The bulletin was sent as a private communication to System Club members in 2005. It was published in the book “The System Club Letters” in 2008. This is the first time this article has appeared online.
About Liquidity (2005) – Ken McCarthy
“There are few things more unbalancing to the mind than the act of suddenly winning or losing large sums of money.” – Henry Howard Harper, The Psychology of Speculation
One of the best educations I ever got was the time I spent working on Wall Street. It was the roaring 80s and the market seemed invulnerable. It wasn’t and I was right there when the whole thing melted down. It made an impression on me.
Punch bowls, bubbles, and musical chairs
Most of the time, I focus on the particulars of running an Internet business and using the Internet to boost existing businesses. Today, I’d like to talk a little bit about money in the broader sense.
First my biases. I am extremely conservative financially. I am very positive about my ability to make money, but I am also very realistic about the vagaries of life.
The reality – as I see it – is that we are living in a period of extraordinary opportunity, especially for folks who know how to use the Internet to find and serve customers. One of the reasons I’ve poured so much effort into teaching in the last few years is, quite literally: “Now’s the time.” Now is the time to rack up cash – but keep in mind, it won’t always be this way.
We are currently experiencing a period of financial liquidity unlike anything ever seen before in the history of this country. Liquidity in this context simply means: There is a ton of money around right now. A TON.
Yes, we are good marketers and yes, we are good business people and yes, we work hard and yes, we have been clever, but we’re also profiting from the fact that the Central Banks of the world, especially our own, have been printing money like there is no tomorrow.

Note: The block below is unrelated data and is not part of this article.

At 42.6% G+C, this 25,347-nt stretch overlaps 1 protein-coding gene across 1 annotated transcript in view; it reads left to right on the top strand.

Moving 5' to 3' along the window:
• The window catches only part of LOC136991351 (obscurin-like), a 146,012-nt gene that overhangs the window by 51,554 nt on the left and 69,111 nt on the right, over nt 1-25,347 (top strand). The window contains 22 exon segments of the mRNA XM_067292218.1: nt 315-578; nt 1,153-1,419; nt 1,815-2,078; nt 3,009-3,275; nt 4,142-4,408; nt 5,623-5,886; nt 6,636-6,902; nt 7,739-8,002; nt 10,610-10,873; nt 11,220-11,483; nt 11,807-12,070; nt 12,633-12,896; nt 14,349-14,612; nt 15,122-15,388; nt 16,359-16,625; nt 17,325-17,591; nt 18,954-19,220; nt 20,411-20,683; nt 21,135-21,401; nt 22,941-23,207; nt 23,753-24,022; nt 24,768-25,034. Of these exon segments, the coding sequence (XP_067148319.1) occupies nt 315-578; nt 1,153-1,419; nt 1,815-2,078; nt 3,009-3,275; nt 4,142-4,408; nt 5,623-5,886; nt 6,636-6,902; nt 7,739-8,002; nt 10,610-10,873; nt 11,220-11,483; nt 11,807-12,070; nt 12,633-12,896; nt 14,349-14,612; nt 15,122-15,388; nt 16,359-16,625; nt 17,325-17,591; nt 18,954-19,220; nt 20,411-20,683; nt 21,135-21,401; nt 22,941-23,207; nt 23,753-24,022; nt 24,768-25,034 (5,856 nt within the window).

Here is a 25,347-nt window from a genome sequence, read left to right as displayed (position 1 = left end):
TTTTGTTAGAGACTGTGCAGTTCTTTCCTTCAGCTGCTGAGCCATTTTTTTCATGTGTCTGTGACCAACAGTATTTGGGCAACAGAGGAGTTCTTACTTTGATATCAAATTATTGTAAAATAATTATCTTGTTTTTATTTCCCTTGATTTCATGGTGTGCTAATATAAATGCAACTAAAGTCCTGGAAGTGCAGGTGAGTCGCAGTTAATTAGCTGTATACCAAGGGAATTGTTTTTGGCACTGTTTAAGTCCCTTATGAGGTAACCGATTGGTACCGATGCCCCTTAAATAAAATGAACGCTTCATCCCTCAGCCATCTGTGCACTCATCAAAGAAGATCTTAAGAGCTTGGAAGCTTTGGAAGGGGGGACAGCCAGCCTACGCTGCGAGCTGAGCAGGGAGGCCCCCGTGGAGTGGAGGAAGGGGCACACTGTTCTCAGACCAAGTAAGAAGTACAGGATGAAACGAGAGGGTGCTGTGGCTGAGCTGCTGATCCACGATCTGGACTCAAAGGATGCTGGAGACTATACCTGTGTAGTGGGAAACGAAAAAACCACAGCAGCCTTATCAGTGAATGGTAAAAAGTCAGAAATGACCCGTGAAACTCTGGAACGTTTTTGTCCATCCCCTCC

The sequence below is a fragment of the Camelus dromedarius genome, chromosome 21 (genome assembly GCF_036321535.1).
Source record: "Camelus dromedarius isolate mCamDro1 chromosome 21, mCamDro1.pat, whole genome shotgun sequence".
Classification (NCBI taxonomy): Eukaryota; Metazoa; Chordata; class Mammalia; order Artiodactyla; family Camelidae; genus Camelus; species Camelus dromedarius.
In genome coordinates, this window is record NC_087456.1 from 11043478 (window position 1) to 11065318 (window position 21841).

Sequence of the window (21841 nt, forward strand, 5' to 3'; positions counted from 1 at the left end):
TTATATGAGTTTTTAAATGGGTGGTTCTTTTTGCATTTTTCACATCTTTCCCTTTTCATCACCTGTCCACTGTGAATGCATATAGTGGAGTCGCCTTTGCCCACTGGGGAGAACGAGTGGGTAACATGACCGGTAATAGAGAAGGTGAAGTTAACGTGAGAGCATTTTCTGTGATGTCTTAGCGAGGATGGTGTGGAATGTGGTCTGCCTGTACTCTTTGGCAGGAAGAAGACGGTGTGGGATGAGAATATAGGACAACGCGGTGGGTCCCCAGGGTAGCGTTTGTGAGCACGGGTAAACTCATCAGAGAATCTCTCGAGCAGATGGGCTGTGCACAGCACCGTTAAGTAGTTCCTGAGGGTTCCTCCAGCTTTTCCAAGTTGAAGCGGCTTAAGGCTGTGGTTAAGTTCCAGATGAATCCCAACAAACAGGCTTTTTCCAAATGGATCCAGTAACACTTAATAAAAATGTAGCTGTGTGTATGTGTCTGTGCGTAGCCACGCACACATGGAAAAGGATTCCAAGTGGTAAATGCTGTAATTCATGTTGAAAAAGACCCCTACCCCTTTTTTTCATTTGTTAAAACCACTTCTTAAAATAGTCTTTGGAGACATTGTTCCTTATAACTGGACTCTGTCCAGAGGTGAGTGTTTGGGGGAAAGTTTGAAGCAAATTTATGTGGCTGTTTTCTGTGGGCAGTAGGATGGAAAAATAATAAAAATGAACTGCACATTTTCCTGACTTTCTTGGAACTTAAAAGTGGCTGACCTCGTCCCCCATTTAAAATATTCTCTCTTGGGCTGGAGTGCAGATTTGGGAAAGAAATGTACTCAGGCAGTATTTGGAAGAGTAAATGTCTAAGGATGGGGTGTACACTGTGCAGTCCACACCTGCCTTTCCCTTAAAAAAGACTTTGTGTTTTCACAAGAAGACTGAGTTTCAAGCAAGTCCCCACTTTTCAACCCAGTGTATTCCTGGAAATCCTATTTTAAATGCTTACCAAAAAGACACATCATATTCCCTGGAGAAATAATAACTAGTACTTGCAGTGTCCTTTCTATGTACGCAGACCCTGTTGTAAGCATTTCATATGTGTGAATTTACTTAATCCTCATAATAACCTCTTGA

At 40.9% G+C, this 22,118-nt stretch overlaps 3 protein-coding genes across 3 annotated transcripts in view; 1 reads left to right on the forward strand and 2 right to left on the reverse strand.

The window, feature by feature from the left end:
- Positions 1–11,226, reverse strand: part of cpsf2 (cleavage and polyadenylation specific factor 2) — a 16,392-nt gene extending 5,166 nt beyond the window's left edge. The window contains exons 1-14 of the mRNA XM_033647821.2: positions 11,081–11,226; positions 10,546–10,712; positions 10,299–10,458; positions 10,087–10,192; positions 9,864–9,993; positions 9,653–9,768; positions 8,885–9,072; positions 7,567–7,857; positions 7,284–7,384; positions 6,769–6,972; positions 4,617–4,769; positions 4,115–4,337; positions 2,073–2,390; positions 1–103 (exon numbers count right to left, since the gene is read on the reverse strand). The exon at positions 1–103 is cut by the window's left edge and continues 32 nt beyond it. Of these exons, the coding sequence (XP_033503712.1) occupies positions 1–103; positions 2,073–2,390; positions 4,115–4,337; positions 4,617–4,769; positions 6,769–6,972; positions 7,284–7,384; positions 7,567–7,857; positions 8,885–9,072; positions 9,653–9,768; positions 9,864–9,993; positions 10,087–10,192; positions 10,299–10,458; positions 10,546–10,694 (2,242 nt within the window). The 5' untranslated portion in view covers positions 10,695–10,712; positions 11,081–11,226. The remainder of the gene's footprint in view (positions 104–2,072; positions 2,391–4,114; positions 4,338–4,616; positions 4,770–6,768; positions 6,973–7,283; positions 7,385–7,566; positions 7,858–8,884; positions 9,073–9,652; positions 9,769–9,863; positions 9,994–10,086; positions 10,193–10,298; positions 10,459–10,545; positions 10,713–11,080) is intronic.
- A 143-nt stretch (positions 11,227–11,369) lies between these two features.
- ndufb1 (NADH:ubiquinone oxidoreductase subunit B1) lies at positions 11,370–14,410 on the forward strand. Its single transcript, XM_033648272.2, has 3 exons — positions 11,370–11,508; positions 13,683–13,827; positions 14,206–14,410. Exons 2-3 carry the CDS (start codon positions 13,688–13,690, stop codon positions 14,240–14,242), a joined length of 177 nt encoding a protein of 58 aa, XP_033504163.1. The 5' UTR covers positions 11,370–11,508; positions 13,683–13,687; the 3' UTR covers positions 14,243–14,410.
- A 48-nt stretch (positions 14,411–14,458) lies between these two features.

Well, there will be a tomorrow. There always is. At some point, the punch bowl will be taken away and the party will be over (at least until the next time.) If you’re old enough to have seen such a time, or you’ve read some history, you already know it’s not fun for the unprepared. So what do you do to prepare?
Suggestions for a happy landing
1. By all means, enjoy the party – especially the part that involves you aggressively making and salting away cash.
2. But don’t assume the entire reason you’re doing well is because you are: a) a financial genius or b) graced by God. The liquidity explosion has helped us all a lot by putting easy money in large quantities into our customers’ pockets.
3. Don’t be in a mad race to jack up your lifestyle to keep pace with your rising income. I’m not saying live in a hut and wear a burlap sack, but be ruthless about living like a normal person, not a player on a roll. The best things in life really are free, something frighteningly easy to forget when you’re on a spending spree.
4. Don’t make big long term bets on things that depend on: 1) cheap oil and 2) consumers having easy money coming out of their ears. I don’t have a crystal ball, but history says neither of these conditions are permanent.
5. Think musical chairs. In short, don’t be the guy who has so overextended himself on lifestyle enhancements and bubble investments that when the music stops, you’re one of the ones left without a chair.
You know the story of the Grasshopper and the Ant. And the Seven Years of Plenty and the Seven Years of Famine. There’s a reason those stories have been around for a long, long time. Let’s prosper together throughout the ups and downs of the business cycle, not just on one sunny turn of the wheel. History shows that people with perspective end up being the biggest winners in the money game.
P.S. This advice was originally sent by fax as a bulletin to every System Club member way back in 2005 when most advisors were telling their clients that the party would never end.
In contrast, graduates of the System Seminar and members of the System Club has received consistently realistic advice about what it takes to succeed in business, online and offline, in all kinds of economic climates.
P.P.S. Because of the demands of our other businesses (and our desire to have a little more time to enjoy life!), we’re no longer putting on the annual conference which ran from 1994 until 2011. The best way to keep up with the System is to get and read the books we publish and join the System Club.